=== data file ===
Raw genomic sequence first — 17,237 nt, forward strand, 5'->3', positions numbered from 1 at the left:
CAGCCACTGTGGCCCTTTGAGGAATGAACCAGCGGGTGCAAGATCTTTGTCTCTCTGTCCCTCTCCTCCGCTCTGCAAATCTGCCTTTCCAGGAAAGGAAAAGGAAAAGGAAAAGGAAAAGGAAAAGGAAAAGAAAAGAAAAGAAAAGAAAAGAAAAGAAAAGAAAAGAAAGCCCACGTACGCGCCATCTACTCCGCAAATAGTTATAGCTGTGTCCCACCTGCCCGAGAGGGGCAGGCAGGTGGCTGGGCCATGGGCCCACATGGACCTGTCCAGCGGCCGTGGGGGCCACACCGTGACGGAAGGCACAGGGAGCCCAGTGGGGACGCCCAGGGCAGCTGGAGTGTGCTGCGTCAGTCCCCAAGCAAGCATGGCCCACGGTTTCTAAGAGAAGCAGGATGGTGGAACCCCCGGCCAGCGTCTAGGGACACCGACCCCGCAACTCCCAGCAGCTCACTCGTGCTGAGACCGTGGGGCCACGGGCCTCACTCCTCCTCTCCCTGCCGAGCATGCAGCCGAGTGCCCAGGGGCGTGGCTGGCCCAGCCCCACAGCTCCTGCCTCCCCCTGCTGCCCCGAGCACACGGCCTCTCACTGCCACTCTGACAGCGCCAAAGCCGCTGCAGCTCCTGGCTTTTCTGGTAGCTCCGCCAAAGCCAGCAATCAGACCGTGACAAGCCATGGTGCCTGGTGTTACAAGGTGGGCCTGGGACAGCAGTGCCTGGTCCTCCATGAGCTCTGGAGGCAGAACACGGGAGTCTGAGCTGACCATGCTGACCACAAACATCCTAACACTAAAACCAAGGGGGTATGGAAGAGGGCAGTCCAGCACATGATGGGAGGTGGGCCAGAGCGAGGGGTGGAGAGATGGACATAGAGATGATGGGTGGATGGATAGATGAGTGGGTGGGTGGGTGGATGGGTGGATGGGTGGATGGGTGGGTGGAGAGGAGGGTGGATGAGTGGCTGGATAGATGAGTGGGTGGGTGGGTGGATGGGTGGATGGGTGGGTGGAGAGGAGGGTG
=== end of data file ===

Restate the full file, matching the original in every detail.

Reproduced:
Raw genomic sequence first — 17,237 nt, forward strand, 5'->3', positions numbered from 1 at the left:
CAGCCACTGTGGCCCTTTGAGGAATGAACCAGCGGGTGCAAGATCTTTGTCTCTCTGTCCCTCTCCTCCGCTCTGCAAATCTGCCTTTCCAGGAAAGGAAAAGGAAAAGGAAAAGGAAAAGGAAAAGGAAAAGAAAAGAAAAGAAAAGAAAAGAAAAGAAAAGAAAAGAAAGCCCACGTACGCGCCATCTACTCCGCAAATAGTTATAGCTGTGTCCCACCTGCCCGAGAGGGGCAGGCAGGTGGCTGGGCCATGGGCCCACATGGACCTGTCCAGCGGCCGTGGGGGCCACACCGTGACGGAAGGCACAGGGAGCCCAGTGGGGACGCCCAGGGCAGCTGGAGTGTGCTGCGTCAGTCCCCAAGCAAGCATGGCCCACGGTTTCTAAGAGAAGCAGGATGGTGGAACCCCCGGCCAGCGTCTAGGGACACCGACCCCGCAACTCCCAGCAGCTCACTCGTGCTGAGACCGTGGGGCCACGGGCCTCACTCCTCCTCTCCCTGCCGAGCATGCAGCCGAGTGCCCAGGGGCGTGGCTGGCCCAGCCCCACAGCTCCTGCCTCCCCCTGCTGCCCCGAGCACACGGCCTCTCACTGCCACTCTGACAGCGCCAAAGCCGCTGCAGCTCCTGGCTTTTCTGGTAGCTCCGCCAAAGCCAGCAATCAGACCGTGACAAGCCATGGTGCCTGGTGTTACAAGGTGGGCCTGGGACAGCAGTGCCTGGTCCTCCATGAGCTCTGGAGGCAGAACACGGGAGTCTGAGCTGACCATGCTGACCACAAACATCCTAACACTAAAACCAAGGGGGTATGGAAGAGGGCAGTCCAGCACATGATGGGAGGTGGGCCAGAGCGAGGGGTGGAGAGATGGACATAGAGATGATGGGTGGATGGATAGATGAGTGGGTGGGTGGGTGGATGGGTGGATGGGTGGATGGGTGGGTGGAGAGGAGGGTGGATGAGTGGCTGGATAGATGAGTGGGTGGGTGGGTGGATGGGTGGATGGGTGGGTGGAGAGGAGGGTG